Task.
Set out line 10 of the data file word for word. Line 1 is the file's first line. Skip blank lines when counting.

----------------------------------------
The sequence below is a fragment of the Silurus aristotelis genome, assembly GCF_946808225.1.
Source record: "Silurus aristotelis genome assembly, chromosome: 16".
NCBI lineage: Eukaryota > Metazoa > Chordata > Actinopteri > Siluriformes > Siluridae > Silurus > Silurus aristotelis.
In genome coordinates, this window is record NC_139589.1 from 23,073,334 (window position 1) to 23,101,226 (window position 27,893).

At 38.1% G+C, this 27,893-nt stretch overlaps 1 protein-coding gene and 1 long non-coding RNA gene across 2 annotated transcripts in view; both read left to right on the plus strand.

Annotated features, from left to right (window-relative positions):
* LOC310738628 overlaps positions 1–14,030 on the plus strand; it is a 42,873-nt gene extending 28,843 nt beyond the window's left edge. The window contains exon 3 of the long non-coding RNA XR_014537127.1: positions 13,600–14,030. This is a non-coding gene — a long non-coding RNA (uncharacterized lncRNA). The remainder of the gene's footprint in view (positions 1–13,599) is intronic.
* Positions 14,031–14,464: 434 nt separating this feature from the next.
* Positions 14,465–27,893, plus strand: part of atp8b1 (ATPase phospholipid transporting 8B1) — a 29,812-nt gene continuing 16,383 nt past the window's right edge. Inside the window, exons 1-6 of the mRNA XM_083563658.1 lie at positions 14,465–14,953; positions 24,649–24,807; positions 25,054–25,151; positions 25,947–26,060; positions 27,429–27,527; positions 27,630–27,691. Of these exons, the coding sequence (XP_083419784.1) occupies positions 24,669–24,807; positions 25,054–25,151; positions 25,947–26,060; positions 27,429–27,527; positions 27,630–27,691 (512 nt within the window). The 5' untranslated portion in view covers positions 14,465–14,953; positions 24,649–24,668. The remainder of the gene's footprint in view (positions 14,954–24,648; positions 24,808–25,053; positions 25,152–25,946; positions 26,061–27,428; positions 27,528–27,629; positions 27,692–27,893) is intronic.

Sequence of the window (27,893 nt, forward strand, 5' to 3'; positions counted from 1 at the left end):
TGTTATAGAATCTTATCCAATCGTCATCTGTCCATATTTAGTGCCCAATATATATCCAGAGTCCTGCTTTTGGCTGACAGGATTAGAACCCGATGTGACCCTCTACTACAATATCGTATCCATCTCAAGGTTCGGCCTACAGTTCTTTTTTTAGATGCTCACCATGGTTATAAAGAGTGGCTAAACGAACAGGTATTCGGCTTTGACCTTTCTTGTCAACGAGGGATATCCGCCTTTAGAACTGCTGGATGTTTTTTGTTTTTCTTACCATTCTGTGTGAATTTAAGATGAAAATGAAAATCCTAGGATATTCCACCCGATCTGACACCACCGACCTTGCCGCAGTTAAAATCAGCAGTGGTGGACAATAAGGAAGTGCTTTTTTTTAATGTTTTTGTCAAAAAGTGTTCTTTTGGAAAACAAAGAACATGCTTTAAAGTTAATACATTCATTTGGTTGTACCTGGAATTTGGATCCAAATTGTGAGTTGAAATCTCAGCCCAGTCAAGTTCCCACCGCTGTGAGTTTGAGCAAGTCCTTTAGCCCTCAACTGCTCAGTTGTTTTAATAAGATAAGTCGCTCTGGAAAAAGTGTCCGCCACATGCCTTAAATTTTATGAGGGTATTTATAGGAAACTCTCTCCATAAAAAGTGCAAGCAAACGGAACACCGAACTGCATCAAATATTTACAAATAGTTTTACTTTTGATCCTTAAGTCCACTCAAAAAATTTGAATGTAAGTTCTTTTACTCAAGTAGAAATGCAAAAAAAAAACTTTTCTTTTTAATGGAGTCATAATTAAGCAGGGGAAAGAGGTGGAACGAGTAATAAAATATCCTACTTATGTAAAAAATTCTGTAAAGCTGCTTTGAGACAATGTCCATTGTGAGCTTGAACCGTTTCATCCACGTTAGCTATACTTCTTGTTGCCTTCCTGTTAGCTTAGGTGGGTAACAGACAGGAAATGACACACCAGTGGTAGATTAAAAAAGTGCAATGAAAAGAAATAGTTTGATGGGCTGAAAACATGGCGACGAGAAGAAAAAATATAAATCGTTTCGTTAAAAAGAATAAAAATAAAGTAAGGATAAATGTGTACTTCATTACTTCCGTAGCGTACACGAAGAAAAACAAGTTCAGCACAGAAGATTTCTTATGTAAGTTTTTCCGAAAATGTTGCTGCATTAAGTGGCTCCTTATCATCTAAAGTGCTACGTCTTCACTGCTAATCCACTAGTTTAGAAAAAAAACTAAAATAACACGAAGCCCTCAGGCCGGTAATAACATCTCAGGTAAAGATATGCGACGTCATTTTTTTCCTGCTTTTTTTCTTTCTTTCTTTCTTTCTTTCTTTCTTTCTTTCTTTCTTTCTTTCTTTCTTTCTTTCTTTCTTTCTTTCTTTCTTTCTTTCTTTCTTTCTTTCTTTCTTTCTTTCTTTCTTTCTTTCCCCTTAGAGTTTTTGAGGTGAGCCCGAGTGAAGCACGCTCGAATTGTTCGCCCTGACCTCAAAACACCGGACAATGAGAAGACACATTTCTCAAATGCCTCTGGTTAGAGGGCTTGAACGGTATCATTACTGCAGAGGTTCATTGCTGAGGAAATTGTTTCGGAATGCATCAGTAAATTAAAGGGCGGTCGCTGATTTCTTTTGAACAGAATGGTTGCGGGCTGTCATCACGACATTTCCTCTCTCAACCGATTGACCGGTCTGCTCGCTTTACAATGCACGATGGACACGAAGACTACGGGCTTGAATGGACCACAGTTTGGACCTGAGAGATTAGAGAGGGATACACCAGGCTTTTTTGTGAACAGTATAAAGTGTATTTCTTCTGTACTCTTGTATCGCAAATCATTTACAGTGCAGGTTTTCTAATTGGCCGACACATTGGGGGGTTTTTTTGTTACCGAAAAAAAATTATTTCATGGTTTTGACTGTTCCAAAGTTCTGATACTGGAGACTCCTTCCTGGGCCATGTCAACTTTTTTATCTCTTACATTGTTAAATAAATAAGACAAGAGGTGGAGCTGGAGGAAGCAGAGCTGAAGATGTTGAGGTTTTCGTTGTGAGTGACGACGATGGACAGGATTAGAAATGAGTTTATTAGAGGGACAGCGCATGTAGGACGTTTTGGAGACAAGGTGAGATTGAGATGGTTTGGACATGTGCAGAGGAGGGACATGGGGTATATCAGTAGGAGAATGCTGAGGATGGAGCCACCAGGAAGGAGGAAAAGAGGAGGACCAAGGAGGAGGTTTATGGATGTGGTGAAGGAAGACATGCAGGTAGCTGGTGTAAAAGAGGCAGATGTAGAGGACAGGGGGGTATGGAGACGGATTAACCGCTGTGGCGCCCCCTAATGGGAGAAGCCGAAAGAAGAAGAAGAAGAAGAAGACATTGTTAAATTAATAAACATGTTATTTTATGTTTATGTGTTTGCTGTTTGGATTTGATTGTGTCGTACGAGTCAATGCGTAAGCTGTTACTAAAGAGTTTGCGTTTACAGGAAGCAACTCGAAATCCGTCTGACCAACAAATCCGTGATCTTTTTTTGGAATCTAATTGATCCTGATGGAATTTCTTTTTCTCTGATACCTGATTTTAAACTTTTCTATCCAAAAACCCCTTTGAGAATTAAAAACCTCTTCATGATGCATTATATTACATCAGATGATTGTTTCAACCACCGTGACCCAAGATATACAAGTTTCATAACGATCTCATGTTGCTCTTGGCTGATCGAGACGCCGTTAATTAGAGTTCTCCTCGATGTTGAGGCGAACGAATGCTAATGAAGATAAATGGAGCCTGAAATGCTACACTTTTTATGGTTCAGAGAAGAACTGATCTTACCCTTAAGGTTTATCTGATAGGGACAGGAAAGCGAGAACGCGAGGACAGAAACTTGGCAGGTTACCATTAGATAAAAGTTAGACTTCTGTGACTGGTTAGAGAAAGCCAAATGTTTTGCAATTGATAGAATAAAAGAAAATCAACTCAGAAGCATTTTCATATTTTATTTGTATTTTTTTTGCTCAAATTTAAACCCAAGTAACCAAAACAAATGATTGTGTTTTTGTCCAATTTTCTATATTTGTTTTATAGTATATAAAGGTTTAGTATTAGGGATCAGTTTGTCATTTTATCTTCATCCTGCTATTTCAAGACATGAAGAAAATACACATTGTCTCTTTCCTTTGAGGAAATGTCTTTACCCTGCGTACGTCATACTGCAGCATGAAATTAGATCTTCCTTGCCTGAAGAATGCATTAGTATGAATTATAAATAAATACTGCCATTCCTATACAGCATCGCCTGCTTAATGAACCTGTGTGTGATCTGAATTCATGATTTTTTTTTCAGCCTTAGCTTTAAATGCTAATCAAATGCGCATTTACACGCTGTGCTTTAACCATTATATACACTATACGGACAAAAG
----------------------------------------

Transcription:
Sequence of the window (27,893 nt, forward strand, 5' to 3'; positions counted from 1 at the left end):